Despite their disadvantaged position, women continued to play significant roles in the economies of rural societies, he said. In sub- Saharan Africa and elsewhere, they contributed 60 to 80 per cent of labour in food production for both household consumption and sale. Strategies to facilitate their access to productive resources must therefore take account of their unequal position, enormous contribution to national economies and potential to produce more.
He called on the United Nations system, when addressing the issue of violence against women, to pay particular attention to the problem of violence against women migrant workers. Member States which had not done so should consider signing, ratifying or acceding to the Convention on the Protection of the Rights of All Migrant Workers and Members of Their Families. The Committee on the Elimination of Discrimination against Women should be commended for its excellent work.
YAMINA BENNANI-AKHAMLICH (Morocco) said that two years after the Beijing Conference, the principles and goals set there had not been realized. Many constraints continued to impede women's emancipation and many countries were still ignoring the dividends that would result from investing in women. Women's value continued to be underestimated. The preference in many countries for boys kept women socially marginalized, particularly in the labour market, where they received unequal pay, even for equal work. Women's health issues were also neglected, as were their educational needs, resulting in female illiteracy.
In many areas of the world, unequal treatment of the sexes often occurred when there was a slowing down of the economy. The lack of resources, particularly in Africa, was a serious obstacle to implementing the commitments made at Beijing, she said.
There was, therefore, a need for sustained and coordinated action by the international financial institutions, which should develop programmes to improve the situation of women, particularly in vulnerable sectors. The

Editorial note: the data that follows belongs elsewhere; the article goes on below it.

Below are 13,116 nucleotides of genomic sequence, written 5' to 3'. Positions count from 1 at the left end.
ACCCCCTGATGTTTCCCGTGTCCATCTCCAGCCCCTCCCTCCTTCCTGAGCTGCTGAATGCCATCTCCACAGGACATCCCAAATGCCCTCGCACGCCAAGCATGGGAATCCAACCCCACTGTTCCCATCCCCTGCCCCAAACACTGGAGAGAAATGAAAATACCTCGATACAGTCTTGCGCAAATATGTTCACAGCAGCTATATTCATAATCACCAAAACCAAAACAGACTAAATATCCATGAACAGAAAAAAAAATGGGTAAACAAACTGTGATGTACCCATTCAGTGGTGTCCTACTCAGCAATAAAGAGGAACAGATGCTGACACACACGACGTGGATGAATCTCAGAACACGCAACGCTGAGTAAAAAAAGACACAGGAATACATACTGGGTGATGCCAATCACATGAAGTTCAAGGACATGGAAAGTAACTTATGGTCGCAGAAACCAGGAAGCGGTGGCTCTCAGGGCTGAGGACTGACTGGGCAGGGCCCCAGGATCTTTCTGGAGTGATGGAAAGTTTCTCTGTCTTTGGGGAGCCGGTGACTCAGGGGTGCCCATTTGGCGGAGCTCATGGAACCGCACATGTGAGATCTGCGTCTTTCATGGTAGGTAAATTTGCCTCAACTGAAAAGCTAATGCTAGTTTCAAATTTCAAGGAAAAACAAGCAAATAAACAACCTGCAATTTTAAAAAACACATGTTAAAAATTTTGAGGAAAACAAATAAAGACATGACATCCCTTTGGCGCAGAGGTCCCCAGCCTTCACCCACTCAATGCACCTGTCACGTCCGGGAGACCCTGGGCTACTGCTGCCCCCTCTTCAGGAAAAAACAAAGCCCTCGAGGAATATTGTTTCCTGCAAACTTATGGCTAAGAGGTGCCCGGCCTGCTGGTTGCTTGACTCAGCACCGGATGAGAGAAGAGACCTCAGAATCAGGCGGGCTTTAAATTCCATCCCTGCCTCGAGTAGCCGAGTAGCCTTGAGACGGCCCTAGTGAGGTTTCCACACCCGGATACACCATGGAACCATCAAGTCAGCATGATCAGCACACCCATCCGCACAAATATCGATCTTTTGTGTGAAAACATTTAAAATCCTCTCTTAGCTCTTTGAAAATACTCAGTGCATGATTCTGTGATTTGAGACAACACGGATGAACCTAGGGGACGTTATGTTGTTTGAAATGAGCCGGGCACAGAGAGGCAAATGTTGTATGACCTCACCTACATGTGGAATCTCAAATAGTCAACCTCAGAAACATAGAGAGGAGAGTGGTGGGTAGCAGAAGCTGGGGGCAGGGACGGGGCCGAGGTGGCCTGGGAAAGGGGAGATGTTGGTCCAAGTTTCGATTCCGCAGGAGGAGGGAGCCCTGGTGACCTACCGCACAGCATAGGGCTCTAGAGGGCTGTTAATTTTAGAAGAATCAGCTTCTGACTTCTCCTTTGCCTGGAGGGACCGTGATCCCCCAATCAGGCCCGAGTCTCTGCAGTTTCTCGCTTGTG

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development fund proposed by the Secretary-General should help promote programmes for women in developing regions.
FRANCES RODRIGUES (Mozambique) said gender equality constituted a priority for her Government and was an important element of all its development programmes and projects. Mozambique's Constitution provided a legal framework that ensured equality for men and women without discrimination. The Government was fully committed to the Beijing Platform for Action, and a national plan of action had been undertaken.
As in many countries, women in Mozambique represented the majority and also the most vulnerable group of the population, she said. The Government was convinced that the country's future development depended to a large extent on women's active participation. It was making special efforts to bring women into the national mainstream by providing equal opportunities and by finding effective mechanisms to raise the level of education, reduce discrimination, promote jobs, create conditions for better access and improve the health of women.
The United Nations had played a fundamental role in helping Mozambique implement the outcome of the Beijing Conference, she said. Her country supported the recommendation for promoting an active and visible policy of mainstreaming a gender perspective in the United Nations.
MARYSE NARCISSE (Haiti) said that despite national and international efforts, women continued to be subject to discrimination. The Haitian Government had made the advancement of women an integral part of its development programme. A high portion of heads of households in Haiti were women, yet women remained disadvantaged. Health care, for example, was not guaranteed, and the lack of education for women showed up at the secondary and university levels.
The situation of women in rural areas was most difficult, particularly with respect to food security, she said. Customs and laws, such as those regarding inheritance and land ownership, had made rural women migrate to towns and factories. At present, women outnumbered men in the cities.
Nevertheless, women were gaining rights and Haitian women, as part of a global movement, had helped topple a dictatorship, she said. Women were represented in decision-making posts, and Haiti was one of nine countries where a woman had been head of Government. However, the number of women elected was insignificant, and the creation of a ministry on the status of women in 1994 had been an important step. Its efforts focused on eradicating poverty, instituting juridical reforms and making the population more aware of the problems facing women.